The Value of Summer Jobs

The Value of Summer Jobs School is out for the summer, and one of the best ways for young people to keep busy is to secure jobs. Working in a restaurant, bagging groceries, and cutting lawns can provide kids with a fantastic learning experience. Holding a job will teach them how to handle themselves in the workplace, and the thrill of getting a paycheck is usually reason enough for most young people to pursue job opportunities. Unfortunately, a recent national report indicates summer jobs will be scarce this year for teenagers. The U.S. Bureau of Labor Statistics reports more than seven in 10 U.S. teens will be jobless this summer. One of the major reasons is that older workers, immigrants and college graduates are also competing for the same jobs. So if your child cannot find a paid summer job, don’t underestimate the value of volunteering. Although some larger companies don’t routinely use volunteers, there are numerous businesses and organizations that do offer “kid-friendly” volunteer opportunities. Young people can serve as counselors-in-training at camps and day care centers. Hospitals, non-profit organizations, senior citizen homes, parks and recreation departments, and local cable companies often use volunteers. Not only will children be able to learn valuable skills through volunteerism, but it is also gives them an advantage over other jobseekers when the organization or business does have job openings. Additionally, many kids don’t get a chance to volunteer during the school year because of their busy school and activity schedules. Summer is a good time to gain job and social skills through volunteerism. Older children and teenagers also can create their own...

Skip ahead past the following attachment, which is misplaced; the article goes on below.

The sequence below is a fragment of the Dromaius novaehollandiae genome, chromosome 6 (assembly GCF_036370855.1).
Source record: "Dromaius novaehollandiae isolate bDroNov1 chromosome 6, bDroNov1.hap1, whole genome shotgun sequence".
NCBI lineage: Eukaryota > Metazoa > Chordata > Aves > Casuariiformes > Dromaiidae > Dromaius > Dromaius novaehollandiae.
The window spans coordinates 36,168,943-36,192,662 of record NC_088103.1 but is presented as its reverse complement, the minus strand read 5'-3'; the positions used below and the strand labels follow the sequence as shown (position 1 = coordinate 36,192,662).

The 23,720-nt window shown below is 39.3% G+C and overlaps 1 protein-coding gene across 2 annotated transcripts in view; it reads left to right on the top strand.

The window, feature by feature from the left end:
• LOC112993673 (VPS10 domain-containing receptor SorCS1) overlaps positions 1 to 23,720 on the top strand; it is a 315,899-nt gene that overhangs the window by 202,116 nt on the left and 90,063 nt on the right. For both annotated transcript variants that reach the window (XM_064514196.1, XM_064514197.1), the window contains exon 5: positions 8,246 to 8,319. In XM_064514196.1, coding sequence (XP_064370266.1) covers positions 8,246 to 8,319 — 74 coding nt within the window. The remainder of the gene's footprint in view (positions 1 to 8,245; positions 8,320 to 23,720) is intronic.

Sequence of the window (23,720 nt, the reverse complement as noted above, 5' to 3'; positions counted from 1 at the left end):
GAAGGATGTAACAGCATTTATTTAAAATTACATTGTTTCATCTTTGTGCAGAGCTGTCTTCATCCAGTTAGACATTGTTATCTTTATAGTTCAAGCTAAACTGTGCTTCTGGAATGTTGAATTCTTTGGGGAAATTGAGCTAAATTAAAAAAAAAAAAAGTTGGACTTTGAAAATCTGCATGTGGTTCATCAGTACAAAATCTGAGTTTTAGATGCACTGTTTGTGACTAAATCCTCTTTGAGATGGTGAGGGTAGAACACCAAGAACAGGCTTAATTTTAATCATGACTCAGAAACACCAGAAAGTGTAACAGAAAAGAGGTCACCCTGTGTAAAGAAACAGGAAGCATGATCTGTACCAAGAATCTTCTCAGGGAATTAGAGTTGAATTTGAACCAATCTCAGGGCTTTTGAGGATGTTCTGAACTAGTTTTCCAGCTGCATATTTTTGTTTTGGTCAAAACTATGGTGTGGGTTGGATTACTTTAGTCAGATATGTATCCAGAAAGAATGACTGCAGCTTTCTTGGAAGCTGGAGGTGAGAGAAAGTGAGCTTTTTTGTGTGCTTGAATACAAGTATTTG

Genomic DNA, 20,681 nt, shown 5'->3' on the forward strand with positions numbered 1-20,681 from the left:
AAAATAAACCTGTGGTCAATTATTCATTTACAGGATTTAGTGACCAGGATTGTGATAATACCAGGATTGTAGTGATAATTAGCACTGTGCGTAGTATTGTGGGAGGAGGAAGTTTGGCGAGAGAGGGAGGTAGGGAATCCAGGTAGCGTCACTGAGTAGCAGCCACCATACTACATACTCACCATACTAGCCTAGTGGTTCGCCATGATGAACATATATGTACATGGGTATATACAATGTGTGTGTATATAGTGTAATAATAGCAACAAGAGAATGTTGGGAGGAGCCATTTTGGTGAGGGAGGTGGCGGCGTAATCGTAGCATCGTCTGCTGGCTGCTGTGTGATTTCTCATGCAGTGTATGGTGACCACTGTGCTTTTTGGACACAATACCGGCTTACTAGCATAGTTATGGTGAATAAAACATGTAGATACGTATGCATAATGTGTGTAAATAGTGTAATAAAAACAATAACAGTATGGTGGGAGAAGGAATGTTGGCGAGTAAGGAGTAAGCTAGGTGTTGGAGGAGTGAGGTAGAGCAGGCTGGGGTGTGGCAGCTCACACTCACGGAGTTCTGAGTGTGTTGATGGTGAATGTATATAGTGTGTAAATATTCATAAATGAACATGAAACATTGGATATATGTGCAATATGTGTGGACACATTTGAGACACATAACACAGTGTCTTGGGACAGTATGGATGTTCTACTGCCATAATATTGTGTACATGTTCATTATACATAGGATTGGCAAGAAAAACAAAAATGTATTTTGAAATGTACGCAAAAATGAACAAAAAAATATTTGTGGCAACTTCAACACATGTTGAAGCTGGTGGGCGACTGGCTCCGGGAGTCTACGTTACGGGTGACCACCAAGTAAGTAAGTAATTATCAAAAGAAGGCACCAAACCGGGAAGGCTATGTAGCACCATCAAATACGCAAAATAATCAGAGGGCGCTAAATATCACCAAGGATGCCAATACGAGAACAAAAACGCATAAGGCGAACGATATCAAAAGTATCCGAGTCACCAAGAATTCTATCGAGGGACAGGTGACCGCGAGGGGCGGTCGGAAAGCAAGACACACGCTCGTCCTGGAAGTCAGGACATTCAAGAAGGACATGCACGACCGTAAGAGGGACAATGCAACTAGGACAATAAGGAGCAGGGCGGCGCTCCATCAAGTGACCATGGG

Calming Children’s Fears During Storms

Calming Children’s Fears During Storms This summer, we’ve had some rather unusual and threatening weather in Michigan. In addition to long stretches of extremely hot temperatures, severe storms have knocked down trees and power lines, causing widespread power outages. Massive property damage has resulted from the hail and high winds. Some of the storms rolled in without much warning and setting off tornado sirens in many communities. This type of weather can be frightening to adults, so imagine the impact it has on children. The loud thunder, lightning flashes, strong winds, and power outages can be a scary experience for kids. We also see fear in our pets during storms. There is actually some real benefit to our innate, uneasy response when storms strike, because we are aware that a dangerous situation exists. There are nature’s dangers, such as falling trees and lightning strikes, and then there are man-made dangers resulting from electrical wires and electronic items in our homes. Nowadays, we get a lot of our news and information via the Internet and mobile phones. But too much dependence on technology can wipe out your communication during a power outage, unless you have battery backup. Or you have “vintage” transistor radios and corded phones stashed away for emergencies. Although there are only a few weeks of summer left, we can expect to have more severe weather. Now is the time to talk to your children about what to do during major storms. First, explain that fear is a completely natural reaction when the dark clouds roll in and the thunder booms. Stress the importance of taking precautions when there...

Moving On After a Senseless Tragedy